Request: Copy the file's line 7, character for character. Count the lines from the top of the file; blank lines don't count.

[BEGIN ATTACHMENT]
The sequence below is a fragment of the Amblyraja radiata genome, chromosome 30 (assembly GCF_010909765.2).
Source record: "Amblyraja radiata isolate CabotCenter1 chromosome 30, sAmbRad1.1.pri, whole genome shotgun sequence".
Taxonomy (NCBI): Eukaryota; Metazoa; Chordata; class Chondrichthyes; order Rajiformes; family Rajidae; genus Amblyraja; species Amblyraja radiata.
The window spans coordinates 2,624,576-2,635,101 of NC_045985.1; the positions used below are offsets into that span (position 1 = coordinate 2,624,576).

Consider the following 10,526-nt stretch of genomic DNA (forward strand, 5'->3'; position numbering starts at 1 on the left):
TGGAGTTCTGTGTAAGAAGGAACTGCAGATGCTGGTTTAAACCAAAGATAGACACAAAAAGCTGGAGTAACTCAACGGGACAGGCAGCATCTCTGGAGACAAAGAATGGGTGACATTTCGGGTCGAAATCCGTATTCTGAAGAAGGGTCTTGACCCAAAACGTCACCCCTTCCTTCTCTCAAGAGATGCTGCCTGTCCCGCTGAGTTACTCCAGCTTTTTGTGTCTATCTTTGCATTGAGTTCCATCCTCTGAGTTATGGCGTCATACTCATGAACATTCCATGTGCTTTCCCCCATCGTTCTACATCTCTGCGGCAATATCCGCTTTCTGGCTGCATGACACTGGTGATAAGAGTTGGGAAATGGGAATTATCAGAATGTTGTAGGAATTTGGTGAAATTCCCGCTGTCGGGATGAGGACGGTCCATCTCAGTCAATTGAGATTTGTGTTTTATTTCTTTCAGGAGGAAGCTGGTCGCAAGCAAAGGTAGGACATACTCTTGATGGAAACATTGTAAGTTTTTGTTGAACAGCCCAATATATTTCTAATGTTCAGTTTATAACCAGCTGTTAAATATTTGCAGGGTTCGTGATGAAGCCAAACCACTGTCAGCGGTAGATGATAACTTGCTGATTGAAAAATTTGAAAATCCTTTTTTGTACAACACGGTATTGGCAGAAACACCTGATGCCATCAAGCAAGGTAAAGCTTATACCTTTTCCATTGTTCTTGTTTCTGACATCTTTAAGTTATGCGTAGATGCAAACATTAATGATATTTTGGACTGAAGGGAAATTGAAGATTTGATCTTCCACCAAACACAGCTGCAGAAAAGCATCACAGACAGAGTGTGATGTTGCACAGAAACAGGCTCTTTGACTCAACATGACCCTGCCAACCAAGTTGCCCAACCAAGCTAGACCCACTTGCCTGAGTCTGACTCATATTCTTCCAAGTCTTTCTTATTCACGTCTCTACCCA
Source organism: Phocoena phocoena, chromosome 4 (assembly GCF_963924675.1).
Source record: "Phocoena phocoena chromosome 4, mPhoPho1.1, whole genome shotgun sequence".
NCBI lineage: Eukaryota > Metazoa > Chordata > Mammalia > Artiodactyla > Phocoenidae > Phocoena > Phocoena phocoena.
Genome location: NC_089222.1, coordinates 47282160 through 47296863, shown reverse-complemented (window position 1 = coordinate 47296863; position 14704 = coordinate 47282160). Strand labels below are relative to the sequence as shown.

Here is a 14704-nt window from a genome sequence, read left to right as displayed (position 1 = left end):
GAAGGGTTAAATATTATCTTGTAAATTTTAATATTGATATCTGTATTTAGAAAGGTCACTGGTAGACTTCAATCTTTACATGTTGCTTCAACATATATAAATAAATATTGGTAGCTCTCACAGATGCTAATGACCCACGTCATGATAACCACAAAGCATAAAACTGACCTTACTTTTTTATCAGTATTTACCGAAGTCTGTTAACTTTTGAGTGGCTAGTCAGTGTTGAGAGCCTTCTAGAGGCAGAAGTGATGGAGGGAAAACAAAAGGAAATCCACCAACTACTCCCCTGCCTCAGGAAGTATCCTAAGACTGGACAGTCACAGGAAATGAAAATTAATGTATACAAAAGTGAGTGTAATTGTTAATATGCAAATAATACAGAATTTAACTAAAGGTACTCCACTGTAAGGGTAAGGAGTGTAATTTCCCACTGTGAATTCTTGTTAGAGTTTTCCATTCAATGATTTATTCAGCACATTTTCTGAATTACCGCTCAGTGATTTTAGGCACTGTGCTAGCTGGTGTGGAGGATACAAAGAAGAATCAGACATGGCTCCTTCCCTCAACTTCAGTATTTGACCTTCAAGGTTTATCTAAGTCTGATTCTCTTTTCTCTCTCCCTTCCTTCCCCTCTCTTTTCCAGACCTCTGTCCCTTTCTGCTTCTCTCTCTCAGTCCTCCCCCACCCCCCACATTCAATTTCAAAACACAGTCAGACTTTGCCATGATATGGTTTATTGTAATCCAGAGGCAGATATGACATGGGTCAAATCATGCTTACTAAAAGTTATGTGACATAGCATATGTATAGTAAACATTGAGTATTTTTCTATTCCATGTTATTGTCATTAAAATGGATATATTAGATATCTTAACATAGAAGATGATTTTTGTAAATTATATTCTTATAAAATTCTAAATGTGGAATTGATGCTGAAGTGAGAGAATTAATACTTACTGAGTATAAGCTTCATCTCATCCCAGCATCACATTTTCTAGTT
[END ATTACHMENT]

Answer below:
Source organism: Phocoena phocoena, chromosome 4 (assembly GCF_963924675.1).